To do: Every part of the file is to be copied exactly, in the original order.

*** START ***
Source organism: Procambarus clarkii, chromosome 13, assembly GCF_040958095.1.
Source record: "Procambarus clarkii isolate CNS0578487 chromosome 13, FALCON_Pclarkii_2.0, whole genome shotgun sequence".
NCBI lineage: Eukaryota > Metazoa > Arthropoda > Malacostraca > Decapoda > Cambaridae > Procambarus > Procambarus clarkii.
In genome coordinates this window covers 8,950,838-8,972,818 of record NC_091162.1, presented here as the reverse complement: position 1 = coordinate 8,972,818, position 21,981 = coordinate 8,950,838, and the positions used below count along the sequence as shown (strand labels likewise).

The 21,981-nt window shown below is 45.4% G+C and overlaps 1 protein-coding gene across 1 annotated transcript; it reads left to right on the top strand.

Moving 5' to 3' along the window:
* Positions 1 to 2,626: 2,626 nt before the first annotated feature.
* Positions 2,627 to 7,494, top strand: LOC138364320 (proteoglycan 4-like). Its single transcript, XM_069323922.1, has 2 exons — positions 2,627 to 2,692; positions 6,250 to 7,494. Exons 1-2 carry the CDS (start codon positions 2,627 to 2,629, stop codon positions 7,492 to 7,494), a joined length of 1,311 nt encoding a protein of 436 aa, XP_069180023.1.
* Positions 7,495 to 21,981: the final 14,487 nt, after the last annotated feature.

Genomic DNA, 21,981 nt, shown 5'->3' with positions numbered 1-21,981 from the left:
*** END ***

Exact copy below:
Source organism: Procambarus clarkii, chromosome 13, assembly GCF_040958095.1.
Source record: "Procambarus clarkii isolate CNS0578487 chromosome 13, FALCON_Pclarkii_2.0, whole genome shotgun sequence".
NCBI lineage: Eukaryota > Metazoa > Arthropoda > Malacostraca > Decapoda > Cambaridae > Procambarus > Procambarus clarkii.
In genome coordinates this window covers 8,950,838-8,972,818 of record NC_091162.1, presented here as the reverse complement: position 1 = coordinate 8,972,818, position 21,981 = coordinate 8,950,838, and the positions used below count along the sequence as shown (strand labels likewise).

The 21,981-nt window shown below is 45.4% G+C and overlaps 1 protein-coding gene across 1 annotated transcript; it reads left to right on the top strand.

Moving 5' to 3' along the window:
* Positions 1 to 2,626: 2,626 nt before the first annotated feature.
* Positions 2,627 to 7,494, top strand: LOC138364320 (proteoglycan 4-like). Its single transcript, XM_069323922.1, has 2 exons — positions 2,627 to 2,692; positions 6,250 to 7,494. Exons 1-2 carry the CDS (start codon positions 2,627 to 2,629, stop codon positions 7,492 to 7,494), a joined length of 1,311 nt encoding a protein of 436 aa, XP_069180023.1.
* Positions 7,495 to 21,981: the final 14,487 nt, after the last annotated feature.

Genomic DNA, 21,981 nt, shown 5'->3' with positions numbered 1-21,981 from the left: